History of Homestead’s Town Hall

When the Town of Homestead incorporated on January 27, 1913, its officials had no municipal building in which to meet. Sistrunk Hall, a wooden building located just west of the 1911 Bank of Homestead building, became the first structure to be used for municipal purposes. The Hall was built by Edward A. Sistrunk, who owned the Homestead Grocery (later the home to Fuchs Bakery and now the home of Ages Ago Antiques) and who became Chief of Police for the town of Homestead in 1916. Sistrunk Hall burned down on September 7, 1916.

Recognizing the need for a town-owned municipal building, the Town Council considered several options. According to an article that appeared in the February 8, 1917, issue of The Homestead Enterprise, William J. Krome proposed a location north of Mowry, while G. W. Hall recommended a site south of Mowry. By a vote of 4-3, the Town Council decided to build the structure on lots 7 and 8 of Block 1 in the Commerce Addition. The lots cost $700, $300 of which was contributed by unnamed private individuals. At the same meeting, the town awarded the contract to build the town hall to John F. Umphrey for $4,418.00, exclusive of doors. He was to start work in 15 days and complete the job in 90. Umphrey, a local contractor, built a number of buildings in the area including what is now Neva King Cooper School. Two of Umphrey’s most well-known buildings are no longer extant. The Lodge in Royal Palm State Park, moved to Homestead in the late 1950s, was demolished after Hurricane Andrew and Homestead High School was torn down in 1983.

Harold Hastings Mundy, who was born in 1878 in Ontario, Canada, crafted the design for the structure. Mundy, an architect for the Dade County School district, also designed Coconut Grove Elementary School, Robert E. Lee Junior High School, and Miami Edison High School.

According to an article that appeared in the August 16, 1917 issue of The Homestead Enterprise, by August work on the Town Hall building had nearly been completed. The lower floor near the front of the building soon housed fire trucks and a hose-drying room, while the area at the rear of the building contained four jail cells for men. The jail cells for female prisoners were in a separate building located in back of the Town Hall. Municipal offices and a meeting room occupied the second floor.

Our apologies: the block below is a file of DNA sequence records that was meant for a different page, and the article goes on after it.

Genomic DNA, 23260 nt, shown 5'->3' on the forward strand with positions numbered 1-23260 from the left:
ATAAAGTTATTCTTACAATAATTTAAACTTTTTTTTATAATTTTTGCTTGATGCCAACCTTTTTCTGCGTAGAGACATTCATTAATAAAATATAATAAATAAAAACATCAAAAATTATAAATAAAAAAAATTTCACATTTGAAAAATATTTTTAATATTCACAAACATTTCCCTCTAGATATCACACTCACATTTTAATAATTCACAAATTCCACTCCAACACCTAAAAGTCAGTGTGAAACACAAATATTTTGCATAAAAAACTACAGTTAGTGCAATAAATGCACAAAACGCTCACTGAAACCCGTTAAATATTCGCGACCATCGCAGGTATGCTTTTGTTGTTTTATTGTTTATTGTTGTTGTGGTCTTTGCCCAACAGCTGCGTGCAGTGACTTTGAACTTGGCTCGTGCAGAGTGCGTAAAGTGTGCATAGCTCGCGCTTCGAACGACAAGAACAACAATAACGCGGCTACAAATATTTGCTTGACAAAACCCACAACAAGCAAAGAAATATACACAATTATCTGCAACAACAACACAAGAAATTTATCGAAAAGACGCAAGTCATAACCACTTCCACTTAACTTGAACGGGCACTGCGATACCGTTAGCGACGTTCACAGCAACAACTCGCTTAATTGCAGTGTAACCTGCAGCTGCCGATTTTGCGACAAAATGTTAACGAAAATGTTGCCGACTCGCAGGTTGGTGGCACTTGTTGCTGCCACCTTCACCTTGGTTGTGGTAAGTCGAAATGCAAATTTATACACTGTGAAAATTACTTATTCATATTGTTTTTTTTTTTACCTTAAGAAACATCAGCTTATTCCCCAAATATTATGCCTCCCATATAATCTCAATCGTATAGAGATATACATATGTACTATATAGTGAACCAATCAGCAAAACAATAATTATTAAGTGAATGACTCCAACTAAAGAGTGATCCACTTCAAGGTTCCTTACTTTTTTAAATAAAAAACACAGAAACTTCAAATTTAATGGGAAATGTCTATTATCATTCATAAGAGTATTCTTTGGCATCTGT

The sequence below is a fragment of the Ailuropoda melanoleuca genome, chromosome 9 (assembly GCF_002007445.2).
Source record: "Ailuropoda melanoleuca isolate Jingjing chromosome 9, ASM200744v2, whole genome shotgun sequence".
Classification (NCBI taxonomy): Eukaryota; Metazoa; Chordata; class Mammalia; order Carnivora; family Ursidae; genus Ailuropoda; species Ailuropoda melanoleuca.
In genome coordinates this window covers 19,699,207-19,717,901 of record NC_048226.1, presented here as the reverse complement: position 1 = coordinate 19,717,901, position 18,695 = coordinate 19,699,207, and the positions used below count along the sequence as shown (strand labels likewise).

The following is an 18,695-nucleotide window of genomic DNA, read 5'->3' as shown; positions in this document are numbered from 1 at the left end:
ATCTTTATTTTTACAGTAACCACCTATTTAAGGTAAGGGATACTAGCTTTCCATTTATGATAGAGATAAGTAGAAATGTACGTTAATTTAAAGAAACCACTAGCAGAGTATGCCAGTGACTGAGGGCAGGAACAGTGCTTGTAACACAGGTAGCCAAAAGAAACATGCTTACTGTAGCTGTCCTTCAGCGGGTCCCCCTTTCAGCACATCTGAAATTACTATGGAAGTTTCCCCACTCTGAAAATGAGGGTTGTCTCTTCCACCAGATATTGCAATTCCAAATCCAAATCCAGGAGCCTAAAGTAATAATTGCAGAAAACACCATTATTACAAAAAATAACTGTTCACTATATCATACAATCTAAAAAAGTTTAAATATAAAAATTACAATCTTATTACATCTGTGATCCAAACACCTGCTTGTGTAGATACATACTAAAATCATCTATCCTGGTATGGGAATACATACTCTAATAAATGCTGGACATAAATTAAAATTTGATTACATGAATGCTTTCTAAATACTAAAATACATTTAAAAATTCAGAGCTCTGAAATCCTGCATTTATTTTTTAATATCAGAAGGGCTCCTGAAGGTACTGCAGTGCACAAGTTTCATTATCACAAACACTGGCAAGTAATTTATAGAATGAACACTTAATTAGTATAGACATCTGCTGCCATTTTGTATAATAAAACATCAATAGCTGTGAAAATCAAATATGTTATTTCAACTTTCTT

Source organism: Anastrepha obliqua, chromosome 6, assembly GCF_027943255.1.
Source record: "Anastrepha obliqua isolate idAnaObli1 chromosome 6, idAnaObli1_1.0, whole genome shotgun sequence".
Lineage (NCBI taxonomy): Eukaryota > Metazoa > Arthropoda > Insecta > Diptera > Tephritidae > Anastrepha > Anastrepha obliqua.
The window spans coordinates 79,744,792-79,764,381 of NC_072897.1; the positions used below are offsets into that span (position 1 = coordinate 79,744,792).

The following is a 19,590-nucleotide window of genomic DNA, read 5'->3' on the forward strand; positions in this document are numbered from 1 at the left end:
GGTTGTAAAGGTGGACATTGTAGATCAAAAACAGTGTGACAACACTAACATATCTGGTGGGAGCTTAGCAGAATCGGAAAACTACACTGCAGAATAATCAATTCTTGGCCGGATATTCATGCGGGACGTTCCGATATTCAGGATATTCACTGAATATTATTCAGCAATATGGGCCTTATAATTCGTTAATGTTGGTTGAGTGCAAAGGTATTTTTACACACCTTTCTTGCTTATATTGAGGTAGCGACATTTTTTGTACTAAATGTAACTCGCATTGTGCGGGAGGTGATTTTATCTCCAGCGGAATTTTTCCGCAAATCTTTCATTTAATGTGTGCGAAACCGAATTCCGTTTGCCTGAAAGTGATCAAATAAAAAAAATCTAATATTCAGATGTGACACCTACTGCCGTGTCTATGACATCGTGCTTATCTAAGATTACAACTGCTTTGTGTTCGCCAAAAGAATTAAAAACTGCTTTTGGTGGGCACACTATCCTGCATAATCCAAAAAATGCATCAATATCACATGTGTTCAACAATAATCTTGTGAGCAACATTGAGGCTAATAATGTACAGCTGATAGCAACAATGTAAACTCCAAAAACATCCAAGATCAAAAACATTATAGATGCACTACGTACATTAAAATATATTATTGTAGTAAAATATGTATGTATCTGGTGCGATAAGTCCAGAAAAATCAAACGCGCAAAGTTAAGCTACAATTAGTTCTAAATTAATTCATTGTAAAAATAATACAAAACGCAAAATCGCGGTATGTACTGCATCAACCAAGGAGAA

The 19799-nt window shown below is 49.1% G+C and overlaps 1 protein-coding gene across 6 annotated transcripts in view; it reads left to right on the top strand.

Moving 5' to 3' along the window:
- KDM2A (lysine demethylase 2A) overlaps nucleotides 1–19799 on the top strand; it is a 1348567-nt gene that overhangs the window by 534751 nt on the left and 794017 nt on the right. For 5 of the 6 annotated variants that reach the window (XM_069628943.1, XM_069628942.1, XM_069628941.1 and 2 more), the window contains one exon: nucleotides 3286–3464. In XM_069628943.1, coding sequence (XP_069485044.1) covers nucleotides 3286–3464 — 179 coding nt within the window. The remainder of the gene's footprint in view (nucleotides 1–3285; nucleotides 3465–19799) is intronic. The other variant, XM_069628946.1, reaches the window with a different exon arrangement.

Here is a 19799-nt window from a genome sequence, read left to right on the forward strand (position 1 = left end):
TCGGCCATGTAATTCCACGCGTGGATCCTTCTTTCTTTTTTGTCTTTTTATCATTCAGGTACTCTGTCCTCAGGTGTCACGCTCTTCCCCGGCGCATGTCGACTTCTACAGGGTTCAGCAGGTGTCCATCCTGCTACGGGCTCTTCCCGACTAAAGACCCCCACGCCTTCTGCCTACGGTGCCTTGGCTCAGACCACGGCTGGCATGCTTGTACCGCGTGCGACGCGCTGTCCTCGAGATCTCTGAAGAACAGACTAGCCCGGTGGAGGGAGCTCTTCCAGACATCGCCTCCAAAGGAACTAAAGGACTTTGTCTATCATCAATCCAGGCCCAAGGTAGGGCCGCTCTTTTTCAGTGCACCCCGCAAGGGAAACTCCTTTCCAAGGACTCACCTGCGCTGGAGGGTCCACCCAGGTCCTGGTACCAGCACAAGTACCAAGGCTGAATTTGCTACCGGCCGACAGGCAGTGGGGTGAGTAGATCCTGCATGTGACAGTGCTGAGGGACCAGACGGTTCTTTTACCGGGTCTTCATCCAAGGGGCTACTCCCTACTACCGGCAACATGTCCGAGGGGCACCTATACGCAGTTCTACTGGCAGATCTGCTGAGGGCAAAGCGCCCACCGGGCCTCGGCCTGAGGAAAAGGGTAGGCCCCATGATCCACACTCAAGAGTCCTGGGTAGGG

City Hall
Photograph courtesy of the Florida Pioneer Museum

In 1956, the Town Hall was remodeled after two city departments moved to other locations. The police department moved to its new quarters just east of the municipal power plant. That building now houses the Homestead Utilities offices. The fire department moved to its new building on N.W. 2nd Street. between N.W. 3rd and 4th Avenues. The jail cells were removed and the bottom floor was turned into office space for the growing city government.

The first Town Hall served the needs of the residents of Homestead for almost 60 years. In 1975, a new city hall, which had been in the planning stages since 1964, was built at 790 N. Homestead Boulevard. Edward M. Ghezzi, a well-known Miami architect who had moved to Homestead and occupied an office in the 1922 Redd Building, was awarded the contract in November of 1973 to design the new city hall. Ghezzi also designed the Shark Valley Observation Tower at Everglades National Park. The official dedication for the new city hall took place on November 23, 1975.

After the city vacated the old Town Hall, the building was used as a Senior Citizens Center and a State of Florida Department of Corrections, Bureau of Probation and Parole, office. In 1980, at the behest of local merchants seeking to increase parking along Krome Avenue, the City of Homestead resolved to demolish the structure. This decision triggered a fervent response from city residents. In a 5-2 vote on January 4, 1980, City Council members Nick Sincore, Bill Dickinson, Bill McConnell, Walter Rutzke and Tommy Wilson favored demolishing the building, while Irving Peskoe and Ruth Campbell opposed the measure. Those in favor asserted that the senior citizen center would be moved to a new building to be constructed in Musselwhite Park at the cost of $60,000. The historic value of the structure was not considered. Efforts by the opposition movement, led by Peskoe and Campbell, resulted in the donation of approximately $61,000 from members of the community and a State grant of $173,363 for the restoration of the building. Those community members who donated more than $250 are honored on an “Above and Beyond the Call” plaque mounted on the wall on the left side of the entrance to the Museum. On the wall just beyond the entrance to the building, bricks inscribed with contributor names honor those who contributed up to $250 towards the project.


Completed in late 1994, John Robert Barnes served as the architect of record for the restoration project. The Town Hall Museum opened in the structure shortly thereafter.

George Santayana is often quoted as having written that “those who cannot remember the past are condemned to repeat it.” The community of Homestead and the many people who visit our city can be grateful to the men and women who have recognized the importance of our historical structures and the documents and objects that illustrate our unique history and who have fought to preserve these resources for future generations.